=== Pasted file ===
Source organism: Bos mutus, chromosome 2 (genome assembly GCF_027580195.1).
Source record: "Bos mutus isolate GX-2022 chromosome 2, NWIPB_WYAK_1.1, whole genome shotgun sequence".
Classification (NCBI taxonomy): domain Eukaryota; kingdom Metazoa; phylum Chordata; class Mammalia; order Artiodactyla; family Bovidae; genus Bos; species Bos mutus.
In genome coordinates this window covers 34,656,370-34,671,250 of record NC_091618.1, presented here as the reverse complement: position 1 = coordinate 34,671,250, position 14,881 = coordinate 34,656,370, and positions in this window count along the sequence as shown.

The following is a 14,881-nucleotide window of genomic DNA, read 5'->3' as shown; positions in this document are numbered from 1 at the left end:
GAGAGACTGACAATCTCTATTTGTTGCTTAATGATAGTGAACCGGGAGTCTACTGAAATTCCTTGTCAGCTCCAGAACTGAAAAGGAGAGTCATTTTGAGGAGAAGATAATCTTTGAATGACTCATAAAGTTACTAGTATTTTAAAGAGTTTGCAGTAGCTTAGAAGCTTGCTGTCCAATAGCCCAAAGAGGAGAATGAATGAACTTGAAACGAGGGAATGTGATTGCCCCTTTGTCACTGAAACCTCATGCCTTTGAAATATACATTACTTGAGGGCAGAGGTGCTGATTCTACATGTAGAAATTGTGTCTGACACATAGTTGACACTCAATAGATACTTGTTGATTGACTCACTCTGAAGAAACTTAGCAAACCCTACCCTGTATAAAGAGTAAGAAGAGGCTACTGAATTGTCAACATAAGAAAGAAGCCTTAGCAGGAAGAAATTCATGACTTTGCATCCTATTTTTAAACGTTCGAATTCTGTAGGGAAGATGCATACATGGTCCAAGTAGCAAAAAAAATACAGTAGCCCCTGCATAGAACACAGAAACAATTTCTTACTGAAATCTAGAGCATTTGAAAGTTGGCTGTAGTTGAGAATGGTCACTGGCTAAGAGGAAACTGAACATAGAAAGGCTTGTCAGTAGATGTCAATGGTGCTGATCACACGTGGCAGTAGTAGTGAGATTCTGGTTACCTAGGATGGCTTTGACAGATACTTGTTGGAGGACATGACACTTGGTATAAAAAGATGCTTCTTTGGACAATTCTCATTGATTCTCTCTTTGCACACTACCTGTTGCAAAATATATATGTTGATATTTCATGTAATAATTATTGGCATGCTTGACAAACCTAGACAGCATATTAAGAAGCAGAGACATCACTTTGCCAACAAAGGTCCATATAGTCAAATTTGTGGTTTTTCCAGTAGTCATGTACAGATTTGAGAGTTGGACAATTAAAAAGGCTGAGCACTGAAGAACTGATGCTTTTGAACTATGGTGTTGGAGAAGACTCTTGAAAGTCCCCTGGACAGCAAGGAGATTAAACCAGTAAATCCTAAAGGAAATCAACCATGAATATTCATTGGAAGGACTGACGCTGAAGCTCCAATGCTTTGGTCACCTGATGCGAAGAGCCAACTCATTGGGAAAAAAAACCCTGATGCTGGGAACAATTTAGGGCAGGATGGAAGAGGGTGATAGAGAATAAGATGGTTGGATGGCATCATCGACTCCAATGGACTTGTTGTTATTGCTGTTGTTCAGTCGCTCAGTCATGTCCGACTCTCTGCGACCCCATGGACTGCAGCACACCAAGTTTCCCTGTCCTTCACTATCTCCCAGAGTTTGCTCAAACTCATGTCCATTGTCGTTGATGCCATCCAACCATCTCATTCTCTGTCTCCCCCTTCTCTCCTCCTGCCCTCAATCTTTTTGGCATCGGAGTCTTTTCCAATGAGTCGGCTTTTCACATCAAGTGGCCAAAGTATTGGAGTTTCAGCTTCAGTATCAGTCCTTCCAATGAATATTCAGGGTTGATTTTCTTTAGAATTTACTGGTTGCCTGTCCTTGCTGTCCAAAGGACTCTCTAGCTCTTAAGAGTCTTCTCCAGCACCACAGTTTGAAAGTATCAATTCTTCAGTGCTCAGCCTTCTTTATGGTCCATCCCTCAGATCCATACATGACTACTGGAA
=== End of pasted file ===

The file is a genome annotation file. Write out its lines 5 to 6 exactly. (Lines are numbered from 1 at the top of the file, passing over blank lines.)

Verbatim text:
The following is a 14,881-nucleotide window of genomic DNA, read 5'->3' as shown; positions in this document are numbered from 1 at the left end:
GAGAGACTGACAATCTCTATTTGTTGCTTAATGATAGTGAACCGGGAGTCTACTGAAATTCCTTGTCAGCTCCAGAACTGAAAAGGAGAGTCATTTTGAGGAGAAGATAATCTTTGAATGACTCATAAAGTTACTAGTATTTTAAAGAGTTTGCAGTAGCTTAGAAGCTTGCTGTCCAATAGCCCAAAGAGGAGAATGAATGAACTTGAAACGAGGGAATGTGATTGCCCCTTTGTCACTGAAACCTCATGCCTTTGAAATATACATTACTTGAGGGCAGAGGTGCTGATTCTACATGTAGAAATTGTGTCTGACACATAGTTGACACTCAATAGATACTTGTTGATTGACTCACTCTGAAGAAACTTAGCAAACCCTACCCTGTATAAAGAGTAAGAAGAGGCTACTGAATTGTCAACATAAGAAAGAAGCCTTAGCAGGAAGAAATTCATGACTTTGCATCCTATTTTTAAACGTTCGAATTCTGTAGGGAAGATGCATACATGGTCCAAGTAGCAAAAAAAATACAGTAGCCCCTGCATAGAACACAGAAACAATTTCTTACTGAAATCTAGAGCATTTGAAAGTTGGCTGTAGTTGAGAATGGTCACTGGCTAAGAGGAAACTGAACATAGAAAGGCTTGTCAGTAGATGTCAATGGTGCTGATCACACGTGGCAGTAGTAGTGAGATTCTGGTTACCTAGGATGGCTTTGACAGATACTTGTTGGAGGACATGACACTTGGTATAAAAAGATGCTTCTTTGGACAATTCTCATTGATTCTCTCTTTGCACACTACCTGTTGCAAAATATATATGTTGATATTTCATGTAATAATTATTGGCATGCTTGACAAACCTAGACAGCATATTAAGAAGCAGAGACATCACTTTGCCAACAAAGGTCCATATAGTCAAATTTGTGGTTTTTCCAGTAGTCATGTACAGATTTGAGAGTTGGACAATTAAAAAGGCTGAGCACTGAAGAACTGATGCTTTTGAACTATGGTGTTGGAGAAGACTCTTGAAAGTCCCCTGGACAGCAAGGAGATTAAACCAGTAAATCCTAAAGGAAATCAACCATGAATATTCATTGGAAGGACTGACGCTGAAGCTCCAATGCTTTGGTCACCTGATGCGAAGAGCCAACTCATTGGGAAAAAAAACCCTGATGCTGGGAACAATTTAGGGCAGGATGGAAGAGGGTGATAGAGAATAAGATGGTTGGATGGCATCATCGACTCCAATGGACTTGTTGTTATTGCTGTTGTTCAGTCGCTCAGTCATGTCCGACTCTCTGCGACCCCATGGACTGCAGCACACCAAGTTTCCCTGTCCTTCACTATCTCCCAGAGTTTGCTCAAACTCATGTCCATTGTCGTTGATGCCATCCAACCATCTCATTCTCTGTCTCCCCCTTCTCTCCTCCTGCCCTCAATCTTTTTGGCATCGGAGTCTTTTCCAATGAGTCGGCTTTTCACATCAAGTGGCCAAAGTATTGGAGTTTCAGCTTCAGTATCAGTCCTTCCAATGAATATTCAGGGTTGATTTTCTTTAGAATTTACTGGTTGCCTGTCCTTGCTGTCCAAAGGACTCTCTAGCTCTTAAGAGTCTTCTCCAGCACCACAGTTTGAAAGTATCAATTCTTCAGTGCTCAGCCTTCTTTATGGTCCATCCCTCAGATCCATACATGACTACTGGAA